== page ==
Rebuilding Your Burst Credit Bubble

Hey there brokeGIRLrich readers, check out this guest post from my pal Sushil from Inspiration Fund – he knows a lot more about the stress the real estate bubble caused then I do and if any of you are still trying to claw your way back out of the ruins, he’s got some empathy and some tips for you.

Rebuilding Your Burst Credit Bubble

Rebuilding Your Burst Credit Bubble | brokeGIRLrich

A Change in Financial Environment: Aim for Recovery

Greed caught major financial institutions when the Collateralized Debt Obligation (CDO) crisis finally struck. For years the real estate market had been buoyant with year after year rises in value. There were no outward signs that growth would flounder or that lenders would not retrieve their money in the event that borrowers defaulted on their mortgage. After all, even if they had to issue a foreclosure notice, it seemed like few properties would not be saleable above the level of the debt involved. Toxic debt was hidden and when the crisis hit there was an explosion in the number of borrowers who had no hope of meeting their financial responsibilities.

Negative Equity

As more and more real estate was taken back there was an increase of real estate on the market and a decrease in the numbers of buyers. There was only one possible outcome; prices fell and those people who had just recently bought real estate with just a low deposit offered, found themselves in negative equity. They had followed the rules; real estate was a good investment everyone believed would grow throughout their lifetime. That still remains the case but unfortunately the line on the graph is not on a permanent upward line. The CDO Crisis was certainly a blip and one of the biggest in recent decades. Consumers who followed all the right lessons to create a secure financial future on the surface really found themselves at a loss in the helpless position they found themselves in.

The Road to Recovery

The home ownership is still valid but many people who were victims of the Crisis may take some persuading. Many lost their homes and even though the economy is improving and unemployment statistics have returned to pre-recession levels it remains difficult for some people to get back on track. They are unlikely to have much in the way of assets if they lost their real estate, so they have a major task getting to a position when they can buy again. Their credit score, a reflection of their financial history which includes details of their previous defaults, makes them virtually ineligible for help from the traditional financial institutions who are still nervous about taking on any debt that could possibly turn toxic.

Online Lenders

There is some good news however. While the process of people being able to return to complete financial stability and even able to buy again takes time, there are online lenders who take a completely different approach to applicants in search of bad credit loans. Those people able to demonstrate a regular income and the ability to repay any borrowings in full over the term of the loan are likely to get approval if they are realistic. What makes their home realistic? That depends upon one key word: affordability.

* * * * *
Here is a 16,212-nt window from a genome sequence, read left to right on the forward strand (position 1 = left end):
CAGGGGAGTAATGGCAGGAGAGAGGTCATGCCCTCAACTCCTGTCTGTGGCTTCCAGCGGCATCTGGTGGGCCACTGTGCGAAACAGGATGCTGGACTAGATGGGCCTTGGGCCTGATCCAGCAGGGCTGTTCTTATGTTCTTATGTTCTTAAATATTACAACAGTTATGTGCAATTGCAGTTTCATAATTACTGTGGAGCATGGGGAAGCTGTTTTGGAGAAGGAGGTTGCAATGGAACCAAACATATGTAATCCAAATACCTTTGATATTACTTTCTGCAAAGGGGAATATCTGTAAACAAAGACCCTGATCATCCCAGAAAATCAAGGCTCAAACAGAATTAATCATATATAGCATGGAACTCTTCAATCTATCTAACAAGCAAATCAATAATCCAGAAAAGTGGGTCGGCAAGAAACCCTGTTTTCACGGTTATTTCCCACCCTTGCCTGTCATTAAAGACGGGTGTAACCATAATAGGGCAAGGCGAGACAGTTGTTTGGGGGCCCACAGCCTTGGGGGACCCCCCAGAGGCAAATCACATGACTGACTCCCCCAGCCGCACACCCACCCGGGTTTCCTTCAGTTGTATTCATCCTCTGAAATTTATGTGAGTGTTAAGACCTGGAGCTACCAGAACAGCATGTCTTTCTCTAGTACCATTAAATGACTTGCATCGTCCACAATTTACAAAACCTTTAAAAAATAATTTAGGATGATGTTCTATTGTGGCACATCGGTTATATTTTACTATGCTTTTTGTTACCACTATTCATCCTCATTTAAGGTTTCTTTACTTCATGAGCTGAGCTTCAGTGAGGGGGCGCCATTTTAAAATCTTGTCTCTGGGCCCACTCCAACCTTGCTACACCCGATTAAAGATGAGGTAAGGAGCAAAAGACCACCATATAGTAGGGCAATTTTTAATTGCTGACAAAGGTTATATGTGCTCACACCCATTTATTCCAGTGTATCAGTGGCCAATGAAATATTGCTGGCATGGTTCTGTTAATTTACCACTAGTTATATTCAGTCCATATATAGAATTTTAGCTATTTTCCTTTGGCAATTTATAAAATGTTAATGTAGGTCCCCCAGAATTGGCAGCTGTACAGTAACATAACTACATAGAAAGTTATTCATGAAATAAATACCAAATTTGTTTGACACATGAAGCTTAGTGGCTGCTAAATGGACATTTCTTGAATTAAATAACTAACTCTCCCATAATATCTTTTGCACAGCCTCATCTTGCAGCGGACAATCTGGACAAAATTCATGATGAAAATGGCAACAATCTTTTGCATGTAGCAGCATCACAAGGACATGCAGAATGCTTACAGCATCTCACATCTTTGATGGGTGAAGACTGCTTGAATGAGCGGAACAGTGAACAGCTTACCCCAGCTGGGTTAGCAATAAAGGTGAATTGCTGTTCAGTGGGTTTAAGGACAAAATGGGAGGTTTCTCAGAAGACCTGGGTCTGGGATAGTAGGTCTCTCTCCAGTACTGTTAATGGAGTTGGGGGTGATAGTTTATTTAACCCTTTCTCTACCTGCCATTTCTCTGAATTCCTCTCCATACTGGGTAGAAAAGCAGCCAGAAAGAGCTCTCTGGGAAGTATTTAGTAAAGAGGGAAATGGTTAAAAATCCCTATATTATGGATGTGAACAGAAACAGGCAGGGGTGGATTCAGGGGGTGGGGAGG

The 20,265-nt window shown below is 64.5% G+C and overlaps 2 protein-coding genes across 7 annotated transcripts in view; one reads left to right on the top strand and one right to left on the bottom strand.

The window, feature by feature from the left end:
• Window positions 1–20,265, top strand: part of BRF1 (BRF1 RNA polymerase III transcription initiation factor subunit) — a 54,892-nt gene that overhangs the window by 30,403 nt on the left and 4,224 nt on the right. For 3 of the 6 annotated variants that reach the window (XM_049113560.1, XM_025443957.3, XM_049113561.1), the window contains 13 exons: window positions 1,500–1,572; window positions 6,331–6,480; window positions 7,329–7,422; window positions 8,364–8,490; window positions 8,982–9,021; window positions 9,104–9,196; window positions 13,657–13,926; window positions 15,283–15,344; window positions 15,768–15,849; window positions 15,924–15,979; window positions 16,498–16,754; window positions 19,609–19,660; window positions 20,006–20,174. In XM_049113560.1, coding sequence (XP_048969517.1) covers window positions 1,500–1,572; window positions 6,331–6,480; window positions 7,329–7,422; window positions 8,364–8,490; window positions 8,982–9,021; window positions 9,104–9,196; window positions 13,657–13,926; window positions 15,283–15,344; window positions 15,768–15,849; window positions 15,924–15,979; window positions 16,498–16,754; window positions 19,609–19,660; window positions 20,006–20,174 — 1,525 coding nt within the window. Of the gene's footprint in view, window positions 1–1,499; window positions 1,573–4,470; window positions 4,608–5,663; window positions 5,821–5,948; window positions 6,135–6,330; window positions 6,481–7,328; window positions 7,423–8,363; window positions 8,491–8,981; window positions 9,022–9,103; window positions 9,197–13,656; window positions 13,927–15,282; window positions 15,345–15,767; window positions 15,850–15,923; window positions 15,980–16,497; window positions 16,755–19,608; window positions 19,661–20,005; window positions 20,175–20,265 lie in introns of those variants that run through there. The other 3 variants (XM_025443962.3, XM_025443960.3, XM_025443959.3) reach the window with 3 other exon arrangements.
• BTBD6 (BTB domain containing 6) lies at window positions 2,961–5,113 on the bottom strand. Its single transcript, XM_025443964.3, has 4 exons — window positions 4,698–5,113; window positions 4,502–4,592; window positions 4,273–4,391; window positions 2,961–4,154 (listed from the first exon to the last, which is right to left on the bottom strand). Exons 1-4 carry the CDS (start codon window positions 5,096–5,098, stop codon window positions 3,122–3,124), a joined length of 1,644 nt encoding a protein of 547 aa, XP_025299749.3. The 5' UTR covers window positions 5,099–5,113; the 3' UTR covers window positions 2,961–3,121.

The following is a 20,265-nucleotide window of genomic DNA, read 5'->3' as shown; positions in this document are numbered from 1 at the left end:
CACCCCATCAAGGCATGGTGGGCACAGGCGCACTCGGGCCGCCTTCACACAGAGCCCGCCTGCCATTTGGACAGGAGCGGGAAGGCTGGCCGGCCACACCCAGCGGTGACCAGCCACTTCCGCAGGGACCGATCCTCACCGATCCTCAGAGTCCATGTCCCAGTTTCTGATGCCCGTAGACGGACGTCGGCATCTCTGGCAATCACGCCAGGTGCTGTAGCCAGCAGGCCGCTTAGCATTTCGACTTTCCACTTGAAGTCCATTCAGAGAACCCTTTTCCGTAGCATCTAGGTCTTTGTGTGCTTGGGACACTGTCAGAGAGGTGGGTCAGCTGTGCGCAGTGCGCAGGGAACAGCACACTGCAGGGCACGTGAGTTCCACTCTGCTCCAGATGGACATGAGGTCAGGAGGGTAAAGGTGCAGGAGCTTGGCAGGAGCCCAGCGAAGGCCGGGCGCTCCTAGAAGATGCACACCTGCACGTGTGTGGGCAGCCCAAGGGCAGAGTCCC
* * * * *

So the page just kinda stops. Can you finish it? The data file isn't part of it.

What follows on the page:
Those looking to repair their financial lives have taken the first step by finding a job and regular income. What they must do now is look at their spending habits to see if there is a way to reduce them. Certainly credit card debt is expensive; balances incur a high level of interest at the end of each month and it is extremely difficult to repay a balance. The way to do that may be a consolidation loan which ideally will cover all existing debts; one payment at a lower monthly rate of interest than credit or store cards. That consolidation loan is quickly obtainable from an online lender.

The day when a person in financial difficulty can once again buy real estate is still some way away. However credit scores improve when loans repayments are made on time. Old history is of less importance as time goes by. It is time for determination and patience. Consumer confidence has certainly increased and hopefully the future is bright. The days of complacency should not return in the foreseeable future. Year after year increases in real estate values may be a feature in the future but perhaps more slowly than the first years of the millennia. If you know where to look, financial help is certainly available for those wishing to the return of a stress-free, or at least lower stress, life.

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